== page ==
Lone Star Pasts: Memory and History in Texas

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The past has long fingers into the present, but they are not just the fingers of fact. How we remember the past is at least as important as the objective facts of that past. The memories used by a people to define itself have to be understood not just as (sometimes) bad history but also as historical artifacts themselves. Texas’ pasts are examined in this groundbreaking volume, featuring chapters by a wide range of scholars.

Current historians’ views of Texas in the nineteenth century and especially the significance of the Alamo as a site of memory in architecture, art, and film across the years comprise a major element of this volume. Other nineteenth-century historical events are also examined through their memorializations in the twentieth century: the construction of Civil War monuments by the United Daughters of the Confederacy, public and private Juneteenth celebrations, and the Tejano memorial on the Capitol grounds commemorating the history of Mexicans in Texas. Twentieth-century chapters include collective memories and meaning attached to the Ku Klux Klan, the significance of the civil rights movement in the eyes of different generations of Texans, and the lasting (or fading) Texan memories of Lyndon Baines Johnson.

The volume editors offer these studies as a model of how Texas historians can begin to incorporate memory into their work, as historians of other regions have done. In the process, they offer a more nuanced and even a more applied version of Texas history than many of us learned in school.

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Editorial Reviews

From the Publisher

“...an important revisionist piece of Texas history that deserves wide readership. No other book does exactly what it does, and while myth has been talked about with regard to Texas history, such a sophisticated ‘meditation’ on the complicated relationship between collective (or folk) memory and scholarly, archives-based history exists no where else in print.”--John Boles, Journal of Southern History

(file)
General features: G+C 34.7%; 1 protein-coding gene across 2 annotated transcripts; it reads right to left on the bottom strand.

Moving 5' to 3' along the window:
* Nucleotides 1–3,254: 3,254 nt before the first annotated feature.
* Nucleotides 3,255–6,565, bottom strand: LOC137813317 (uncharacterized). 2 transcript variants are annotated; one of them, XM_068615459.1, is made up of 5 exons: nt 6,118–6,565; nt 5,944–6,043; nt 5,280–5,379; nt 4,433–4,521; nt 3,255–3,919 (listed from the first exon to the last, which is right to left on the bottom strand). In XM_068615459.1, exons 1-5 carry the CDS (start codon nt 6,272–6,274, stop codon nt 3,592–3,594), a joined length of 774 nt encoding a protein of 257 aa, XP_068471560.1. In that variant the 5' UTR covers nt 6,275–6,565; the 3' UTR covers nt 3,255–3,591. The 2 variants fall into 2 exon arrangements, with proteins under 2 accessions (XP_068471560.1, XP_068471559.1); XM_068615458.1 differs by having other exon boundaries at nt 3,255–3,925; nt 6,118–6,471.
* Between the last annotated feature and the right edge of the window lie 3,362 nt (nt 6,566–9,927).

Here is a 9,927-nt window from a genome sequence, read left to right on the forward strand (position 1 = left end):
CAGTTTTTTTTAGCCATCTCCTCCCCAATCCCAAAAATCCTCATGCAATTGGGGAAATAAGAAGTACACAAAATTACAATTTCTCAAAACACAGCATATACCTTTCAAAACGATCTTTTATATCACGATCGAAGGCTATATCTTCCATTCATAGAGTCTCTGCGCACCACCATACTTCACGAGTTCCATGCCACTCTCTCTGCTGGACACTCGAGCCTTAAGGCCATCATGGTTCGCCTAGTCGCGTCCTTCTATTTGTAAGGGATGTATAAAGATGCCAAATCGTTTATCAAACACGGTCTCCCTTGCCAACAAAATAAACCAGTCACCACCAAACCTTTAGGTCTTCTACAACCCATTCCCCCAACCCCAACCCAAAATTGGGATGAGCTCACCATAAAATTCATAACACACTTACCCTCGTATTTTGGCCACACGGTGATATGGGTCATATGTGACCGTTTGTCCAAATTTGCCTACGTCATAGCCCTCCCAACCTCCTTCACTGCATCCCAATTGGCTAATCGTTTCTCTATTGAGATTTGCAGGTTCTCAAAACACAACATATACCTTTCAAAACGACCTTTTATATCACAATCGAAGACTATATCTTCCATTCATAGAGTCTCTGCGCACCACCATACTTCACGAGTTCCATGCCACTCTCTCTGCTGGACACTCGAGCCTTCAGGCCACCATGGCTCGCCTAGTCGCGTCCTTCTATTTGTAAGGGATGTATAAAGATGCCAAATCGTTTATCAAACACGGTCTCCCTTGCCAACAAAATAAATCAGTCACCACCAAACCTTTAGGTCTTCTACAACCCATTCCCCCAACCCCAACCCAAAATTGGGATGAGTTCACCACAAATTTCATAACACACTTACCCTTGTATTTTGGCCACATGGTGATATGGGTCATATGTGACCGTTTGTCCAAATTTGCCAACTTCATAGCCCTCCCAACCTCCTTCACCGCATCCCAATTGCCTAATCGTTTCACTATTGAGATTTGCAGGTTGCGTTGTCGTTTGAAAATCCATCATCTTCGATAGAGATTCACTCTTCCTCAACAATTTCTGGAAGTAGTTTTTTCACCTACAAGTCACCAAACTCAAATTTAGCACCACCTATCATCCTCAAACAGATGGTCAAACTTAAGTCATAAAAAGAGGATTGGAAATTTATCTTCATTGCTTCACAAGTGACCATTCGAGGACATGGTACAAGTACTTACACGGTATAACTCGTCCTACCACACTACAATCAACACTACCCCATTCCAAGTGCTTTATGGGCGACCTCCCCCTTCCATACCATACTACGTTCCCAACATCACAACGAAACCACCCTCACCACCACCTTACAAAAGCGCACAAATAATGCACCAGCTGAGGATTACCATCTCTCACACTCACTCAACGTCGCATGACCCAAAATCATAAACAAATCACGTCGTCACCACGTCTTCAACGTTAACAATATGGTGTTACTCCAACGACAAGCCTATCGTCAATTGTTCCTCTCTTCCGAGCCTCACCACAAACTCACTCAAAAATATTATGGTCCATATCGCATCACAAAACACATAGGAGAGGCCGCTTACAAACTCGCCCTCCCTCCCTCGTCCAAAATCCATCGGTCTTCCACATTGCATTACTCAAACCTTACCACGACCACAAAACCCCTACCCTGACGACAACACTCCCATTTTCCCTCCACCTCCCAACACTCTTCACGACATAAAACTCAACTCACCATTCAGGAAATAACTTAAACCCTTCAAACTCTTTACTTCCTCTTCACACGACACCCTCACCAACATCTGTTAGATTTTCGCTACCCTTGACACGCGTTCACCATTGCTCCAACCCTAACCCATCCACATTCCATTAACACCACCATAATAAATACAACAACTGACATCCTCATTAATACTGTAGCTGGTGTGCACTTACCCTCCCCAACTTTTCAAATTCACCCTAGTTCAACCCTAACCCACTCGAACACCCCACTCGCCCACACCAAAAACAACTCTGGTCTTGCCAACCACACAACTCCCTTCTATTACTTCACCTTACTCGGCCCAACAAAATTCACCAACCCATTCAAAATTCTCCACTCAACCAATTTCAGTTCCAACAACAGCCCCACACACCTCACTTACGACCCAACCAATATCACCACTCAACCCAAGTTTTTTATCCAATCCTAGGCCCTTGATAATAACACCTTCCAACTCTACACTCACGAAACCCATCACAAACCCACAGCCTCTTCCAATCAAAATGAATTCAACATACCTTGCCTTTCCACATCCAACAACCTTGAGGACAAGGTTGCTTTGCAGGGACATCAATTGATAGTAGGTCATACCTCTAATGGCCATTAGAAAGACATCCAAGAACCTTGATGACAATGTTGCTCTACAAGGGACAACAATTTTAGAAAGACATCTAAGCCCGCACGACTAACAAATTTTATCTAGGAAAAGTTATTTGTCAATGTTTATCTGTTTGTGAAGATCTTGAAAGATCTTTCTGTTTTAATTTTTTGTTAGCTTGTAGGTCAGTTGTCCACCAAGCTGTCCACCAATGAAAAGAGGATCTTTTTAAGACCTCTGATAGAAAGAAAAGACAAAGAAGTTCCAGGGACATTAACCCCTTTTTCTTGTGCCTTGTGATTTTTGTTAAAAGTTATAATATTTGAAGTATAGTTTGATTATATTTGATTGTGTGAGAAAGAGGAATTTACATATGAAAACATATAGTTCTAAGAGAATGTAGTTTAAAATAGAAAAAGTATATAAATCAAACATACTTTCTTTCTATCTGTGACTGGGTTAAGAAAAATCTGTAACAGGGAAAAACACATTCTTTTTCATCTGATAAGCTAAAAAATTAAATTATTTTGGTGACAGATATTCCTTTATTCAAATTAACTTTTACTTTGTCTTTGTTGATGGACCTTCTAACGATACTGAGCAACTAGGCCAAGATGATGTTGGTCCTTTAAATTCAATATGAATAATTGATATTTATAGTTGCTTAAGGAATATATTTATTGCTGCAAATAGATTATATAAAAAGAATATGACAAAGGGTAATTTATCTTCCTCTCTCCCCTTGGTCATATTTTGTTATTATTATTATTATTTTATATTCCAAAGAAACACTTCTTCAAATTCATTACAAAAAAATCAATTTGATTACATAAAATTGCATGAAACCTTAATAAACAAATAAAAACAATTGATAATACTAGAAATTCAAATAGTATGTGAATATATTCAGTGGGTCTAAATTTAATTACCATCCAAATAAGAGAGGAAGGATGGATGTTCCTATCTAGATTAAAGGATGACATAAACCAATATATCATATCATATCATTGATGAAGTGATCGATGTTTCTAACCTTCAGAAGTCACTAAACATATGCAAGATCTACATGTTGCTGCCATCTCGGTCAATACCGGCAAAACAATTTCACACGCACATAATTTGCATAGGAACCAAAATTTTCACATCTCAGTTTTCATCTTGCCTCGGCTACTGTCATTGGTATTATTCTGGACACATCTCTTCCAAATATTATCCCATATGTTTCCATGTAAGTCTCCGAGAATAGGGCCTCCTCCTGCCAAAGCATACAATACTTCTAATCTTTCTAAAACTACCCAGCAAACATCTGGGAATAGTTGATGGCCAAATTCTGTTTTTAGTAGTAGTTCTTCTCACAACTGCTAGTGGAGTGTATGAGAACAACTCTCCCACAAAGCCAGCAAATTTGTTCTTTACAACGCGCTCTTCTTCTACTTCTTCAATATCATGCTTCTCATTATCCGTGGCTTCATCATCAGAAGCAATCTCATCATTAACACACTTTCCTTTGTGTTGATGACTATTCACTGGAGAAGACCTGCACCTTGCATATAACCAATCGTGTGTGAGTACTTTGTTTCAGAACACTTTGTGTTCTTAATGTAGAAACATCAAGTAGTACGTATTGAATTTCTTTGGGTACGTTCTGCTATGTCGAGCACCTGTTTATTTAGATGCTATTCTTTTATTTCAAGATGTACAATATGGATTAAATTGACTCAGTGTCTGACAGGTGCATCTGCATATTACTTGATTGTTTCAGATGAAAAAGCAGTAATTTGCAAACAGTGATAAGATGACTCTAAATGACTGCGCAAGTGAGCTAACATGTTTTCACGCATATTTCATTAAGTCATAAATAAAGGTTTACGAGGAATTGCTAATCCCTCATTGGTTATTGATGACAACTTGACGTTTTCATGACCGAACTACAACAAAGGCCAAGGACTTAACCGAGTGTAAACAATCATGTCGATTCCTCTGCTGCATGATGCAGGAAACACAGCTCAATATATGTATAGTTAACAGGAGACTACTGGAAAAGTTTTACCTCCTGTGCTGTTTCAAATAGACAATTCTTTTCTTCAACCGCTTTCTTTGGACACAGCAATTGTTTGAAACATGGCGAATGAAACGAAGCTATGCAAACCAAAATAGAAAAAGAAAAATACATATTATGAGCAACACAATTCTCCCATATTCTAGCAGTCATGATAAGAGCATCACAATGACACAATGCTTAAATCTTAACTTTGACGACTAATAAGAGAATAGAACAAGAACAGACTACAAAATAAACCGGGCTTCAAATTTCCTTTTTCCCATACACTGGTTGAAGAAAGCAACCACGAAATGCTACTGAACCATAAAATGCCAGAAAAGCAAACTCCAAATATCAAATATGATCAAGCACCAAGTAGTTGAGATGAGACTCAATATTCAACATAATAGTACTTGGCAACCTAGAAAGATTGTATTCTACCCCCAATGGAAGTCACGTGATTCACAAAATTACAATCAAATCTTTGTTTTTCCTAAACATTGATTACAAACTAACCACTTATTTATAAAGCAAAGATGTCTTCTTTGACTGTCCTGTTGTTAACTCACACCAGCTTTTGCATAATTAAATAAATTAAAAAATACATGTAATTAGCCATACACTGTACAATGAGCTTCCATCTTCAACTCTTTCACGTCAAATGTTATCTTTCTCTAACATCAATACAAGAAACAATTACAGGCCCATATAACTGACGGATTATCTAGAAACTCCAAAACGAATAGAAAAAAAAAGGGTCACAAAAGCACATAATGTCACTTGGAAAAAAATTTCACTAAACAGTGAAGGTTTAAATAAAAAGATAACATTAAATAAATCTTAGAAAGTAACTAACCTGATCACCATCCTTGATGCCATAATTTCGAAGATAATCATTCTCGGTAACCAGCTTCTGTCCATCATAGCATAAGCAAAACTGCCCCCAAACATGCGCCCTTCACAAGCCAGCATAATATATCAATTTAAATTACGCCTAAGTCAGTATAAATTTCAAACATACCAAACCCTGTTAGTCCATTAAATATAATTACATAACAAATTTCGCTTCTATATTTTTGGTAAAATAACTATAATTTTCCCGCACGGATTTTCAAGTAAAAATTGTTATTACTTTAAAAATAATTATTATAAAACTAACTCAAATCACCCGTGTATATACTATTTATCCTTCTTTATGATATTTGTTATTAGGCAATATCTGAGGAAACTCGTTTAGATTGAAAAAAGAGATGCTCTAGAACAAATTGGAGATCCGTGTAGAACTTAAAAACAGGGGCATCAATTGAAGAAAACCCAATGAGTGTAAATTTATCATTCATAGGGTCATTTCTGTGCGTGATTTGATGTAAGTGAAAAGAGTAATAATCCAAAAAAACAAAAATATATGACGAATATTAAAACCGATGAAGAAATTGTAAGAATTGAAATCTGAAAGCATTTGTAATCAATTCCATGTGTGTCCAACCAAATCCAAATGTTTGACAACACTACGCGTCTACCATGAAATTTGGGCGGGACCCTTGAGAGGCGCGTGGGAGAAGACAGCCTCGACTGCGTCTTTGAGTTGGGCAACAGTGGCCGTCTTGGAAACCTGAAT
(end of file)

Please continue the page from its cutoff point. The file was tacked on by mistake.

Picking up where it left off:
True West
For Texas worshippers and historical researchers, this one is for you.
. . . if you enjoy questioning the past and exploring your own assumptions about how history is made, this book is a must read. Lone Star Pasts negotiates the land mines of Texas history, all while trying to remind the public that revisionist history is not just about myth busting.
Austin American-Statesman

. . . it does demonstrate that we built our history and that it is still under construction. It needs to be read by anyone who feels compelled to wade in the next time there's a fight about the propriety of maintaining an old monument to a Confederate soldier or whether modern-day Texas should apologize for slavery, an institution that no living person has anything but a collective, constructed memory of.

John Boles
“...an important revisionist piece of Texas history that deserves wide readership. No other book does exactly what it does, and while myth has been talked about with regard to Texas history, such a sophisticated ‘meditation’ on the complicated relationship between collective (or folk) memory and scholarly, archives-based history exists no where else in print.”—John Boles, Journal of Southern History
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Product Details

Meet the Author

GREGG CANTRELL is the Erma and Ralph Lowe Professor of History at Texas Christian University and the author of Stephen F. Austin: Empresario of Texas.
ELIZABETH HAYES TURNER, an associate professor at the University of North Texas, is the author of Women, Culture, and Community: Religion and Reform in Galveston, 1880–1920.
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